Flashback: New in Town?

June 11, 2012

The following Up the Valley column appeared in the St. Helena Star newspaper on January 13, 2011.  I’m posting my oldies here over the next few weeks so that they can be search engine optimized, tagged, and categorized.  Ain’t literature fun?  A new one comes out this Thursday, in which I blow the lid off the White House!  Stay tuned…

 I read recently that the City of St. Helena was intervening in a lawsuit by Indian tribes, who maintained that their prior claims to parts of the Napa Valley bestowed upon them the inalienable right to land. Public officials are afraid the suit could lead to casinos in our small town.

I have to admit that I was baffled. Not that I don’t understand why we would turn our municipal noses up at the concept of gambling establishments in St. Helena, although owning a winery would appear to bear some similarities to owning a casino, except that with casinos the house always wins.

Nor does my surprise relate to our rebuffing of the Indians despite our apparent insatiable need for Native American jewelry stores, of which we now have 12.

No, I was surprised at our objection to the Indians’ claims because it upends everything I’ve come to understand about St. Helena society. I thought the whole idea was that the longer you’ve lived here, the more rights you have.

Certainly people are considered newcomers here who’ve lived for what would be considered a lifetime elsewhere.

Meanwhile, I think we should all pick a date — let’s say 1960 (just so we can make certain long-standing local columnists happy), and agree that any family that has arrived before that date is deemed an old-timer and should just shut up about it. But that still leaves a number of us defined as wet-behind-the-ears St. Helena arrivistes, so for our benefit, I thought I’d go a bit Jeffersonian and propose a Bill of Gradually Acquired Rights.

These rights start to attach from the day you turn 21, unless you are a member of certain Founding Families, in which case they start to run from birth (you know who you are, and if you have to ask, you aren’t.) This being an Official Government Document, it will have to be at least 100 pages, but here are some highlights among the vesting periods:

• Years One to Ten: Congratulations, you may drink local wine, vote and pay taxes. Keep your head down and your opinions to yourself. You may attend council meetings and sit in the audience and look pretty, unless you have the utter misfortune to be applying for a permit, in which case you should hire someone with Greater Acquired Rights than yourself to represent you. You may volunteer for things no one else wants to do, like Park Garbage Cleanup Committee, Defective Jungle Gym Security Detail, or Bocce League Ombudsman.

• Years Ten to Twenty: You may now have limited opinions expressed at dinner parties. If you are a single woman, don’t plan on getting invited to many dinner parties unless you bring your “steady boyfriend” with you, and don’t worry — no one will figure out that he’s gay. You may request appointment to commissions and serve on committees, and even run for elected office, particularly if you can secure the coveted endorsement of the ex-hippy radical environmental fringe group and bridge club at the senior center.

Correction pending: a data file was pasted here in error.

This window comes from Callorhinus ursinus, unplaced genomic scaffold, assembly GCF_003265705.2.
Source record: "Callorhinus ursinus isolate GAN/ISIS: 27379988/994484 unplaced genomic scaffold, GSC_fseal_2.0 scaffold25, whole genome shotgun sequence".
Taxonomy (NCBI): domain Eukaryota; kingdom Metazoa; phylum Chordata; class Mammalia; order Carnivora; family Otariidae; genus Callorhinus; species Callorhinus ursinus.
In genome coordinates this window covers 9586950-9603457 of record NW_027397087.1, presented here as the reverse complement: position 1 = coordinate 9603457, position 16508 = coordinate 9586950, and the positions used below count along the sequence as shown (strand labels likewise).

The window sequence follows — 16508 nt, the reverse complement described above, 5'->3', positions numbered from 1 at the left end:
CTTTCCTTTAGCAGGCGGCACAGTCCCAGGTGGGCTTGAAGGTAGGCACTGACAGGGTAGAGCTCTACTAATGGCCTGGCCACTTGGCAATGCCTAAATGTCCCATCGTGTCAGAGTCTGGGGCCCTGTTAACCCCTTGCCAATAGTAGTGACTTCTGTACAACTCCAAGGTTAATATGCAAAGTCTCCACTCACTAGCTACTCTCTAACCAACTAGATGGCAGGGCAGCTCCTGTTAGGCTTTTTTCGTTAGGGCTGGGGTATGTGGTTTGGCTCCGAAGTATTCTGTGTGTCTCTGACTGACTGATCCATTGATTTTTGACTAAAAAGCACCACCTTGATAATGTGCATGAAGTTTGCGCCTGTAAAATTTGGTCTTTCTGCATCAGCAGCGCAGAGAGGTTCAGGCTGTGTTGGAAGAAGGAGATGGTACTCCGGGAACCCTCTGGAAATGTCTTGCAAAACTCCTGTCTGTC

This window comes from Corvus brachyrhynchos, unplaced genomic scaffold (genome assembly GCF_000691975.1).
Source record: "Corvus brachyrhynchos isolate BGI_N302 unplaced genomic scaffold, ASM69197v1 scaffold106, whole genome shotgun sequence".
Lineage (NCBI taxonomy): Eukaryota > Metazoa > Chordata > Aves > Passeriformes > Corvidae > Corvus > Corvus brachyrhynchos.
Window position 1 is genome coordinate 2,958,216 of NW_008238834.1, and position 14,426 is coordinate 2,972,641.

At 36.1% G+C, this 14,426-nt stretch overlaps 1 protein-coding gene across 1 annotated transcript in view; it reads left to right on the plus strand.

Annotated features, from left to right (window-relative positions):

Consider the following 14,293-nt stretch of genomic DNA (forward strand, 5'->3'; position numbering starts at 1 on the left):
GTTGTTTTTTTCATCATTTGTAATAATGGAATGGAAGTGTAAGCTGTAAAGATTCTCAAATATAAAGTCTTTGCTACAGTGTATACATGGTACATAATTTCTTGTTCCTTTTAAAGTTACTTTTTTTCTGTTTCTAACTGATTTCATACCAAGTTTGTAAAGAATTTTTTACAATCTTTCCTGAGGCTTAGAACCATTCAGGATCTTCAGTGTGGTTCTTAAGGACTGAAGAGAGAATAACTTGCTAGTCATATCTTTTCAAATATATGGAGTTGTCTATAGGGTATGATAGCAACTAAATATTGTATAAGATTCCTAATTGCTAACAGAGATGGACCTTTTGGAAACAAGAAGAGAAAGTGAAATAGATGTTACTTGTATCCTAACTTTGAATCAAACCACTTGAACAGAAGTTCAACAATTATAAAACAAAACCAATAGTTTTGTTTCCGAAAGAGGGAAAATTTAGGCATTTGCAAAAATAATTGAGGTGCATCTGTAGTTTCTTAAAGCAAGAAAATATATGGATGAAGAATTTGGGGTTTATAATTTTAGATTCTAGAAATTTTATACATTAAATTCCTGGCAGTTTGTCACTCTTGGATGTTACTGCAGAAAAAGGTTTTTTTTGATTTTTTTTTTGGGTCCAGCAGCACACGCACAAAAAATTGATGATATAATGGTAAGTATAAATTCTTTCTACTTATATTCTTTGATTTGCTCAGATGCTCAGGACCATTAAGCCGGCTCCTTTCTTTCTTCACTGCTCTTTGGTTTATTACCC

• Years Thirty to Forty: It’s time to start complaining about how much better things used to be. Hone your skills in this regard with reactionary letters to the editor about recent and disturbing trends unearthed via your careful reading of the Police Log. You will be a fixture at all upscale restaurants offering the Early Bird Special, Locals Discounts and Half Price Bar Menus, and then accompany your meal with a bottle of wine costing more than my car, because one has to have standards.

• Years Fifty to Sixty: Feel free to have opinions without any basis whatsoever in fact. Your truth meter should be set on News Network Media Commentator and stay there. If you haven’t already done so, you should learn to play poker so that former-mayor Greta Ericson doesn’t clean you out at senior center events. You might consider writing a column about the good old days before there were streetlights or cars or electricity, when the local folks all knew each other because they were always running into one another in the dark.

• Years Seventy to Eighty: At this point, your primary focus will be on disabling the Safeway cart theft-proofing mechanism so you can wheel your groceries to your house. You will have wonderful stories that we will all want to hear again and again, which is good because you won’t remember who we are or what you’ve told us already. You will attend the public library events where students read to pets and demand the same treatment as a Goldendoodle. You will have survived everything, embraced change and linked us to the past. You will be irreplaceable.